Photo Gallery: 2012 Ski & Snowboard Gear Tradeshow Wrap-Up


Every year, the ski industry gathers in Denver for the Snowsports Industry of America (SIA) tradeshow.

It’s the biggest winter tradeshow in North America dedicated to ski and snowboard gear. Ski shop employees, sponsored athletes, media types, bloggers, product reps, manufacturers, and magazine publishers make up the bulk of the attendees.

The show is always the last week of January, which is right in the middle of the current winter season. Yet, somehow, we switch gears and focus on gear for the upcoming 2012-13 season. It’s a tricky mix, as we don’t fully even know what the best sellers are for this season, much less next season.

We loaded up the Subaru Outback early Friday morning for the 13+ hour drive to Denver. Fueled by Red Bull, Mountain Dew, and gas station corn dogs, we arrived at our hotel late. We knew Saturday was going to be super busy and we were drained.

Saturday and Sunday were spent running from appointment to appointment all over the giant convention center. We talked about skis, grabbed catalogs, and took photos. Our backpacks got heavier with each appointment.

Thankfully, at the end of each day, beers are cracked and it was time to relax. We got to talk with friends about skiing, and not just skis.

It’s after SIA, that the real fun begins. On Sunday afternoon, all of the vendors tear down their booths and displays and pack it up to Winter Park ski resort for two days of on-snow testing.

This is the single most important part of the trip. Everything looks good on paper, but does it translate to the mountain? We were about to find out.

The snow looked grim as we pull into Winter Park. WP is known for two things: Groomers and moguls. While both can be fun, neither are ideal for our testing purposes.

The next two days yielded no new snow and very little sun. But we made the best of it, laying out the biggest turns we could on the biggest skis we could find. WP kept us fed with breakfast burritos, brats, and Coors Light (we are in Colorado after all). No complaints from this crowd.

The drive back to Missoula was spent looking over catalogs and making notes. We have some big decisions to make for the ski wall next season. We also have to make those decisions in March, so the manufacturers can set their production levels. Boring stuff, I know.

Some highlights:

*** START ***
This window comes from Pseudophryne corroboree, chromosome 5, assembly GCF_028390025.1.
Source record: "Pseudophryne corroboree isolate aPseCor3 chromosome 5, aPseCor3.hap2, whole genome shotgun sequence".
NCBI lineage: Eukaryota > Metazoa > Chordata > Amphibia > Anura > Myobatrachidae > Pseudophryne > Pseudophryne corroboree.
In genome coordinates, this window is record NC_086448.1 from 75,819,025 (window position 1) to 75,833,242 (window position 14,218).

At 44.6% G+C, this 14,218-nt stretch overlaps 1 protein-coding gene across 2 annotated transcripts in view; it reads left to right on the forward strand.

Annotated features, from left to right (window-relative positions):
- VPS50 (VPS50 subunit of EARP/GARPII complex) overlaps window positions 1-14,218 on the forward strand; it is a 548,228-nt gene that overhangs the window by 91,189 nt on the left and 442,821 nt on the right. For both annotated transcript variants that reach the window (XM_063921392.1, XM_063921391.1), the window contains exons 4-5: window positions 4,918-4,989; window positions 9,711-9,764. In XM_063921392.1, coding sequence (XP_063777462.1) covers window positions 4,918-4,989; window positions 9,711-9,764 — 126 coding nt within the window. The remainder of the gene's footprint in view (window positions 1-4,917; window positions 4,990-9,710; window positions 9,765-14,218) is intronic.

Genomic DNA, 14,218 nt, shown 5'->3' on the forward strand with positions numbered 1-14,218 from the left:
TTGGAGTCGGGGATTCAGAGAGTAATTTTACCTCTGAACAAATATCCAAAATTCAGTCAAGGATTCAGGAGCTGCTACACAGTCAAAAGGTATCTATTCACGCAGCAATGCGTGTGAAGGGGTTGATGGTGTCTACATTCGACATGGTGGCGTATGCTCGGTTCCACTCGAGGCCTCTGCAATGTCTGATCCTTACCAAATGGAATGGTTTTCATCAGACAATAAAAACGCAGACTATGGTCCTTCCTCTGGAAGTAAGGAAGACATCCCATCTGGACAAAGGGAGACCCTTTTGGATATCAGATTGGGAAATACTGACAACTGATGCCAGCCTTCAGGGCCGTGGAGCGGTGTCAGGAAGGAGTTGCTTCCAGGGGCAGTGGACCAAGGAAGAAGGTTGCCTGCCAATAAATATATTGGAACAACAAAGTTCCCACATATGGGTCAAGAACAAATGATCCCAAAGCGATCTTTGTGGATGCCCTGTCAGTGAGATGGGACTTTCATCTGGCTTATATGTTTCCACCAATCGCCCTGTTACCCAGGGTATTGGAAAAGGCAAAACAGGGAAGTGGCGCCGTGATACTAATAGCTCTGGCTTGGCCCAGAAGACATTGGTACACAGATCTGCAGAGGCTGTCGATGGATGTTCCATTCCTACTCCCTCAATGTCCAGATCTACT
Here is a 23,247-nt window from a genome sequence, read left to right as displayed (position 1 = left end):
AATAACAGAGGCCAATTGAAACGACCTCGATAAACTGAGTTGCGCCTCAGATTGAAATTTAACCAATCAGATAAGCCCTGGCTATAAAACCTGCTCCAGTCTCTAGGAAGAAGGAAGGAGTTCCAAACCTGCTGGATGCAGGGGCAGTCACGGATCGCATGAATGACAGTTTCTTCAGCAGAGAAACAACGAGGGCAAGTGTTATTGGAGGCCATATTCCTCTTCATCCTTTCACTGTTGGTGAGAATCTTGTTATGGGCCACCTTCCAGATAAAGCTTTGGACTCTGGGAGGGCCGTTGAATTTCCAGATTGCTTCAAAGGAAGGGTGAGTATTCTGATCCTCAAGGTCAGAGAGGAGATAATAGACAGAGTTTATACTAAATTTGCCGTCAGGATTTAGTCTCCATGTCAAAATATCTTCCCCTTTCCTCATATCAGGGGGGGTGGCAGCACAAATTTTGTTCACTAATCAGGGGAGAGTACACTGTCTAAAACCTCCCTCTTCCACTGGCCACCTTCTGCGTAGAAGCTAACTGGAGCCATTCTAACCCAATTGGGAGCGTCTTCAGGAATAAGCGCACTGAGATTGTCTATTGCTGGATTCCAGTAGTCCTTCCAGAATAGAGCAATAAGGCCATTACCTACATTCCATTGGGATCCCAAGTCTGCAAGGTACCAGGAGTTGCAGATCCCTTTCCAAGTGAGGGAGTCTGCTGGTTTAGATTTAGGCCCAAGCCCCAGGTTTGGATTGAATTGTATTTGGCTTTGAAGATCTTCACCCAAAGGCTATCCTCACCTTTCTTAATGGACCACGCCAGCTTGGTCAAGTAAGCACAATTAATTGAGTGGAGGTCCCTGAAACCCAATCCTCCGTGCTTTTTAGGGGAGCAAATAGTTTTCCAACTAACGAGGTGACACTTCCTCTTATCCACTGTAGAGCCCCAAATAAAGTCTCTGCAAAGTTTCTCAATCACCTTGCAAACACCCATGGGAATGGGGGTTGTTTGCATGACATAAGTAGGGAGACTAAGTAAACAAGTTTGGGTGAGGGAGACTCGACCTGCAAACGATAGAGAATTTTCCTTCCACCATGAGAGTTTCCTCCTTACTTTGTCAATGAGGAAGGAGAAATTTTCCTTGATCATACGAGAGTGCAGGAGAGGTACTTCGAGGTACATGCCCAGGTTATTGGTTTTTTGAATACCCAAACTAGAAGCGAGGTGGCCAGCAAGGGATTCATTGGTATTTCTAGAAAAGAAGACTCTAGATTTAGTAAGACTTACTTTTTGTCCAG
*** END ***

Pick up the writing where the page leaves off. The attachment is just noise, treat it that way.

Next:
• Moment added a 187cm length to both the Belafonte and Jaguar Shark.
  • Moment introduced the Death Wish, a wide ski with multiple cambers.
  • Liberty introduced the Variant, a charging, big mountain ski.
  • 4FRNT introduced the Hoji, a more versatile version of the Renegade.
  • 4FRNT introduced the Cody, a lightweight backcountry ski with rocker.
  • 4FRNT introduced an adjustable backcountry ski pole and climbing skins with silicone instead of glue.
  • Tyrolia introduced the Adrenalin, an alpine touring binding.
  • Line added a 192cm length to the Opus and Influence 115.
  • MFD introduced a touring plate that is compatible with Marker bindings.
  • Mammut introduced a whole line of avalanche airbag packs.

Some low lights:

  • Moment discontinued the Comi and Donner Party.
  • 4FRNT discontinued the EHP.
  • Marker increased the price of the Jester Pro.

Final impressions: If you continue to shy away from a “wide” pair of skis because you think they can’t carve, get over it. Big skis have as much sidecut as skinny skis, and they rip! We were able to ski every ski from Moment, 4FRNT, Line, Liberty, and Faction that was on our radar. We can safely say that we have skied every ski that will make it into the shop next fall. I don’t think most ski shops can say that.

We will also renew our dedication to the backountry with some lighter skis and more touring bindings next season.

We always come away from the show with some funny stories (like paying $8 for a Subway $5 footlong), a couple freebies, and 50 pounds of catalogs. We love attending SIA, skiing new gear, and seeing familiar faces.

Can’t wait to do it again next year!



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Travis Goodkind is the owner of the Missoula business Backcountry Racks & Skis. The Vermont native moved out west after college 10 years ago in pursuit of bigger mountains and has never left. He spends his free time exploring Montana’s mountains, trails, and rivers with wife Julie, son Asher, and black lab Pika. Check out his blog, Backcountry Freeskier, for more powdery goodness.